The US Loses Influence and the Shah Turns to the Soviets
A 1964 US-Iran military sales agreement provided for up to $50 million a year of weaponry (increased to $100 million after 2 years). However, there were strings attached. The US was concerned that Iran’s military purchases were interfering with the country’s economic and social progress, so sales were contingent on an annual review of Iran’s economic development and social programs, a policy that the shah perceived to be unwarranted interference in his country’s domestic affairs. There were other differences also.
When US and Iranian interests diverged, the shah decided he would have to act on his own by diversifying sources of foreign aid.
In an unprecedented move, in 1967-1968, the shah obtained some military equipment from the Soviet Union. He also went forward with a prior agreement for the USSR to construct a steel mill in Isfahan.
‘Besties’ Again: The USSR and the Isfahan Steel Mill
In January 1966, Iran and the Soviet Union had signed an agreement which provided that the USSR would advance credits of $286 million at 2.5 percent interest over a twelve year period for the construction of a steel mill, a gas pipeline to the Soviet Union, and a machine tool plant.
A site for the steel mill was quickly agreed upon (near the Zayendeh River on the outskirts of Isfahan) and the facility was named Aryamehr. It was built using the latest technology, with Soviet engineers and technicians supervising both construction and the installation of machinery and equipment obtained from the USSR.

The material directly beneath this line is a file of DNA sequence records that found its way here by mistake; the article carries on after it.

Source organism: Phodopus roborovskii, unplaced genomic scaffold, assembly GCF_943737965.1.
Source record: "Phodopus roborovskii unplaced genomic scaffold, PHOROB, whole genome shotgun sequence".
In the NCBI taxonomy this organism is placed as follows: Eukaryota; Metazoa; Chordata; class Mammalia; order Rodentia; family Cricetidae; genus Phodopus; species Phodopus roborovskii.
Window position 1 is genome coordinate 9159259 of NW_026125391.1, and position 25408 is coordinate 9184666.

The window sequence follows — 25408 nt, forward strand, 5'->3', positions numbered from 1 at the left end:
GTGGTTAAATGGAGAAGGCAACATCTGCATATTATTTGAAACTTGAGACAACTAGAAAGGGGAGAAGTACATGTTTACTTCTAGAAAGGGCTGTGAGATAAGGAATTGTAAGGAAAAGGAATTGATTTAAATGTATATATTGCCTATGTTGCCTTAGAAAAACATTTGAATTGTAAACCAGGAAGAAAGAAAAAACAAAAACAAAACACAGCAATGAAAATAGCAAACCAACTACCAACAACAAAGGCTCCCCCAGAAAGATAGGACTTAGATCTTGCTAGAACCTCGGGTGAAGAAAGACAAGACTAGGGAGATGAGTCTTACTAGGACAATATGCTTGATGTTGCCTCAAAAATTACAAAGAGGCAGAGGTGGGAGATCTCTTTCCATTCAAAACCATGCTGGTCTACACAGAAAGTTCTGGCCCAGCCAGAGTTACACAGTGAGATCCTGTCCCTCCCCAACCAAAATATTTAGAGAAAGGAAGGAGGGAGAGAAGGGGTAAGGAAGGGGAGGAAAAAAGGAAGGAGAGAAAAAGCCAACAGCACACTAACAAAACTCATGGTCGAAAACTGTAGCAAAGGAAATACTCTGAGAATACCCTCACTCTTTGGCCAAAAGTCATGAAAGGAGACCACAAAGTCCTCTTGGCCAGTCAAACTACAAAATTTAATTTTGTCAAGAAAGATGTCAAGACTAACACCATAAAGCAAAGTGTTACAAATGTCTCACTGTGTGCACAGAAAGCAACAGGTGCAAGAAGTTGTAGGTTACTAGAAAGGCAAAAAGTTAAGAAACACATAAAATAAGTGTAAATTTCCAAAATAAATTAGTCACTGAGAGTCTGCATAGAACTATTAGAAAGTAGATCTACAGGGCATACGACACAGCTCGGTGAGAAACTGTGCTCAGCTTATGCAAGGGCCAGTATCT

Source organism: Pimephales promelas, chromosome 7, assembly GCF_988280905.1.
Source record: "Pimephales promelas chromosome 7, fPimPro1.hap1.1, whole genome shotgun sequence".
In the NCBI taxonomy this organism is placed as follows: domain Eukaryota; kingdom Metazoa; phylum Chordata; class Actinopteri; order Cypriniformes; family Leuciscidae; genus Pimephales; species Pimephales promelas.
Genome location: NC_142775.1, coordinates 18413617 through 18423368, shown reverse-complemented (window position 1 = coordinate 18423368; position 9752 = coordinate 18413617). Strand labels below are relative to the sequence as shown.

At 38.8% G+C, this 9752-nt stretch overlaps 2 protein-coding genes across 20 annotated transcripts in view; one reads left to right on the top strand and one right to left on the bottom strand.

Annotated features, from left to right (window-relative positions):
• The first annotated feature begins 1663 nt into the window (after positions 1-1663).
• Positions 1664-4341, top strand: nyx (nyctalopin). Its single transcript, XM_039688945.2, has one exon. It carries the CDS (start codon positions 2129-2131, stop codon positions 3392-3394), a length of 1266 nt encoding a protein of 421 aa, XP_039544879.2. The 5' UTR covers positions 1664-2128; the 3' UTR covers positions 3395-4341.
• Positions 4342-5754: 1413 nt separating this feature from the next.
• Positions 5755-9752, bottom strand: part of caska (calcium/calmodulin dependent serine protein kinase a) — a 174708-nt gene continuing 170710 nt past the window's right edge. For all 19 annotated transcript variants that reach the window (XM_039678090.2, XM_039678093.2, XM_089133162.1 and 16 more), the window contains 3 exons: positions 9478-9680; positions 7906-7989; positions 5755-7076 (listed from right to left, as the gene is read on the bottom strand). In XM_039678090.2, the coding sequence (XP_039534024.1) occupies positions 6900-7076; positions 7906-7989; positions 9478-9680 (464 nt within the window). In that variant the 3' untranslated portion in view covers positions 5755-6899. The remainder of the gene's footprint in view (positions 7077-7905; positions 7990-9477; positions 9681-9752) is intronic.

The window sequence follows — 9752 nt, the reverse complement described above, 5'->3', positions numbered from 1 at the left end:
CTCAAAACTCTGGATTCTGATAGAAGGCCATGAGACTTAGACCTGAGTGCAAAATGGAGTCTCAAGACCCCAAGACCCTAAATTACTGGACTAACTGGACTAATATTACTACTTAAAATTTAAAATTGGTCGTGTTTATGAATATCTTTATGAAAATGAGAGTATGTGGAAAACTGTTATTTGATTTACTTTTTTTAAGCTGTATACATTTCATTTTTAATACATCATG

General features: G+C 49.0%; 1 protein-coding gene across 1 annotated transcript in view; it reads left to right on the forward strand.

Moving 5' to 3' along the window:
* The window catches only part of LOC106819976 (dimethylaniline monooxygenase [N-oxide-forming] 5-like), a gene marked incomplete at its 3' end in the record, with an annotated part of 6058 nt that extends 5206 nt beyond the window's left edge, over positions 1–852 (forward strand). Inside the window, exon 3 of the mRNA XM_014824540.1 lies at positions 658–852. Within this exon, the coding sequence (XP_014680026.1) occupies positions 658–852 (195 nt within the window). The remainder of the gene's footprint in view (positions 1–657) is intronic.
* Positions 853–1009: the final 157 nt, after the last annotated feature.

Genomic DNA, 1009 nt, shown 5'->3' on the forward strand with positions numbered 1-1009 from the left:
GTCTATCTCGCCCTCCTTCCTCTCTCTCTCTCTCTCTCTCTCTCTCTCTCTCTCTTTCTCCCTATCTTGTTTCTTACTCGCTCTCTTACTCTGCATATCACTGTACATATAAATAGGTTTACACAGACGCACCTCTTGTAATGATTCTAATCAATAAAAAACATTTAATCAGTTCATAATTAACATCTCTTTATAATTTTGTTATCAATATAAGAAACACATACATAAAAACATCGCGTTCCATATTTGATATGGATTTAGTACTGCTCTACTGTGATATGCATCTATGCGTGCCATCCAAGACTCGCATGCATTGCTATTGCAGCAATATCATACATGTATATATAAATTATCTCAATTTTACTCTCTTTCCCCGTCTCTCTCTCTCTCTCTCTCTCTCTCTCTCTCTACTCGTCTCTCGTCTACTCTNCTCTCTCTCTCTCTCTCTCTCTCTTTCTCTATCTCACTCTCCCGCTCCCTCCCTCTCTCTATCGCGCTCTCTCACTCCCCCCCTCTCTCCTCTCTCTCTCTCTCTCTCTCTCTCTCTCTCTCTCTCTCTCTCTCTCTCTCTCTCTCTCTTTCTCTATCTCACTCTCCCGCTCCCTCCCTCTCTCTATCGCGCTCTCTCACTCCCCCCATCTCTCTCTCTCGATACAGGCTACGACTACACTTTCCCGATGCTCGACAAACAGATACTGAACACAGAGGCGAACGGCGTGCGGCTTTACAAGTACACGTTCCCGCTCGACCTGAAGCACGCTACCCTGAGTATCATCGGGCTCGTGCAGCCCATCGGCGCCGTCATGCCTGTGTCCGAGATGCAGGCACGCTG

The complex employed 1,300 Russian engineers and technicians, 900 Iranian engineers and technicians, and 33,000 other Iranians, including 8,000 specialists.
Business was to be conducted in both Russian and Persian, so three years of language classes were provided for the technicians and other specialists.
Since essential ingredients for its industrial processes came directly to the site, new rail lines were constructed.
A cement block factory in the vicinity of the plant provided some of the required materials for the construction of housing for staff and workers.
The plant increased mining activity in the Isfahan region and, in addition to steel, produced secondary products which were beneficial to the city’s chemical industries.
The agreement also called for the construction of a mechanical engineering facility in the Isfahan area which was projected to have an annual output of 25,000 to 30,000 tons of metal products.
Overall, the total cost of the mill was estimated at $1.4 billion, an amount which includes the housing project and associated mining operations.
Shortly after the first blast furnace came into operation in January 1972, production was rated at 750,000 tons per year. A later agreement with the Soviets (August 10, 1972) provided a basis for increasing capacity to 2 million tons and later to 4 million tons annually.
As mentioned above, a planned community, Aryashahr, was constructed to house workers and their families. The first stage called for the building of 200 multiple family units which were to provide housing for 50,000 inhabitants. A later phase would increase the number of residents to 300,000 and the number of dwellings to 800.
In addition to housing, Aryashahr, a modern community built in the Soviet manner, would allow for 4,200 hectares of greenspace, two schools, a dispensary, and a large 400 room hotel.
In sum, the Russians provided a turnkey operation with workers housed in a self-contained complex, a distance from the center of Isfahan. Buses were used to transport advisers and specialists for downtown shopping and other excursions.